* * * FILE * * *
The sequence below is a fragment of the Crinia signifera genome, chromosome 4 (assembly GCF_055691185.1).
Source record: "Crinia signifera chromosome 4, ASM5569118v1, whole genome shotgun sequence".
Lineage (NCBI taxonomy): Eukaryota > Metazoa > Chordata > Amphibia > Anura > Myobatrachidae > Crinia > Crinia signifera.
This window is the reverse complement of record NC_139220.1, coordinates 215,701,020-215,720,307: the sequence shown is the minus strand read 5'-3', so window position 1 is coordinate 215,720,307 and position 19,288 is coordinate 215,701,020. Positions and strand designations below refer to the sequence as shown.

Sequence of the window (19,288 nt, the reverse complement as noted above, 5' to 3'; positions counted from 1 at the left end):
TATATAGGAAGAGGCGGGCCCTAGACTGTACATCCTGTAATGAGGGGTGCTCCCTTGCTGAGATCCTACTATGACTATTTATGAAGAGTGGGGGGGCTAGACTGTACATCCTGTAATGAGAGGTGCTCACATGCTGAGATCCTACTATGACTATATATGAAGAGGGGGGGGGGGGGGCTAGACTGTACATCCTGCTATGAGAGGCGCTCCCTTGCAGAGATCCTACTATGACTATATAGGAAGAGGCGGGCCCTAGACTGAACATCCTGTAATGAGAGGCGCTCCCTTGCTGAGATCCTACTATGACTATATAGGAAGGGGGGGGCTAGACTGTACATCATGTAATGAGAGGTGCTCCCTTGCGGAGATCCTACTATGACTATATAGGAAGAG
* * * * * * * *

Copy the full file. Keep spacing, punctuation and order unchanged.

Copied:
The sequence below is a fragment of the Crinia signifera genome, chromosome 4 (assembly GCF_055691185.1).
Source record: "Crinia signifera chromosome 4, ASM5569118v1, whole genome shotgun sequence".
Lineage (NCBI taxonomy): Eukaryota > Metazoa > Chordata > Amphibia > Anura > Myobatrachidae > Crinia > Crinia signifera.
This window is the reverse complement of record NC_139220.1, coordinates 215,701,020-215,720,307: the sequence shown is the minus strand read 5'-3', so window position 1 is coordinate 215,720,307 and position 19,288 is coordinate 215,701,020. Positions and strand designations below refer to the sequence as shown.

Sequence of the window (19,288 nt, the reverse complement as noted above, 5' to 3'; positions counted from 1 at the left end):
TATATAGGAAGAGGCGGGCCCTAGACTGTACATCCTGTAATGAGGGGTGCTCCCTTGCTGAGATCCTACTATGACTATTTATGAAGAGTGGGGGGGCTAGACTGTACATCCTGTAATGAGAGGTGCTCACATGCTGAGATCCTACTATGACTATATATGAAGAGGGGGGGGGGGGGGCTAGACTGTACATCCTGCTATGAGAGGCGCTCCCTTGCAGAGATCCTACTATGACTATATAGGAAGAGGCGGGCCCTAGACTGAACATCCTGTAATGAGAGGCGCTCCCTTGCTGAGATCCTACTATGACTATATAGGAAGGGGGGGGCTAGACTGTACATCATGTAATGAGAGGTGCTCCCTTGCGGAGATCCTACTATGACTATATAGGAAGAG